Developers of a proposed $540 million wind farm at Mt Emerald have been accused of dragging their feet so the project will be assessed by “friends” in the new Mareeba Shire Council rather than the Tablelands.
But that accusation has been stoutly denied by RATCH-Australia who say there are complex studies to be done for all three levels of government and that they are happy to work with any elected council.
Meanwhile Federal MP Bob Katter has described what the local residents are going through as “torture.”
Virtually all the 3000 people living in proximity to the 75-80 turbines live in Division 6 of the Tablelands Regional Council and will continue to do so after de-amalgamation at the end of the year.
Last week the TRC told developers RATCH-Australia to substantiate reasons for requesting an extension for answering questions relating to the proposal.
Mr Katter yesterday urged the TRC to stand its ground.
Mr Katter, Dalrymple MP Shane Knuth and TRC Division 6 councillor Marjorie Pagani said they would tell the incoming MSC there were “no benefits” if the wind farm proceeded.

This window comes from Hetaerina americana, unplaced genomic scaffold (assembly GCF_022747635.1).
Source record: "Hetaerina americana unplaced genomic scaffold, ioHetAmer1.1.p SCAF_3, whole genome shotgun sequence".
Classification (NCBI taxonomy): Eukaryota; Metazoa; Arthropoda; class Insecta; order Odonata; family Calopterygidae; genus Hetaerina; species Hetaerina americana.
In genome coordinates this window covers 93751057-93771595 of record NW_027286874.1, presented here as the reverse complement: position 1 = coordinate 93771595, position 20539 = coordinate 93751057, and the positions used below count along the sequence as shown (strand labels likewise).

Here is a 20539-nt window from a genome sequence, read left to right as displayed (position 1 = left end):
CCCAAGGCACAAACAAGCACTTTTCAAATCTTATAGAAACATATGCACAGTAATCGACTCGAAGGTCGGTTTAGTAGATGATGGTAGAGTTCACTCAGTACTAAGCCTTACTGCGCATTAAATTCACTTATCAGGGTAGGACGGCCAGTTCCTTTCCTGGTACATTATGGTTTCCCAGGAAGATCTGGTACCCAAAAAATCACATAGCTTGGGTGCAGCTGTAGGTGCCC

“This project will provide virtually no jobs and it will hack into our pristine environment while disrupting our farming very seriously and the noise will make life extremely unhappy for everyone in that area,” said Mr Katter.
Steve Lavis, spokesman for Tablelands Wind Turbine Action, said: “What we are concerned about is Ratch looking for an easier passage through the development process.
“They want it to go before their friends at the MSC.
“People in Mareeba have said they think it is a great idea because it doesn’t impact on them,” hesaid.
But RATCH-Australia’s executive general manager operations and business development, Geoff Dutton, said the wind farm offered long-term benefits. He said a series of approvals was needed from all three levels of government, the most time consuming and labour-intensive of which was an environmental approval.
Mr Dutton said the main reason for seeking the time extension was that an environmental impact study would probably go to Canberra in October with a response expected in early 2014.
“We’d like the process to be faster, as would the council, but we are really in the hands of the Commonwealth on this,” Mr Dutton said.
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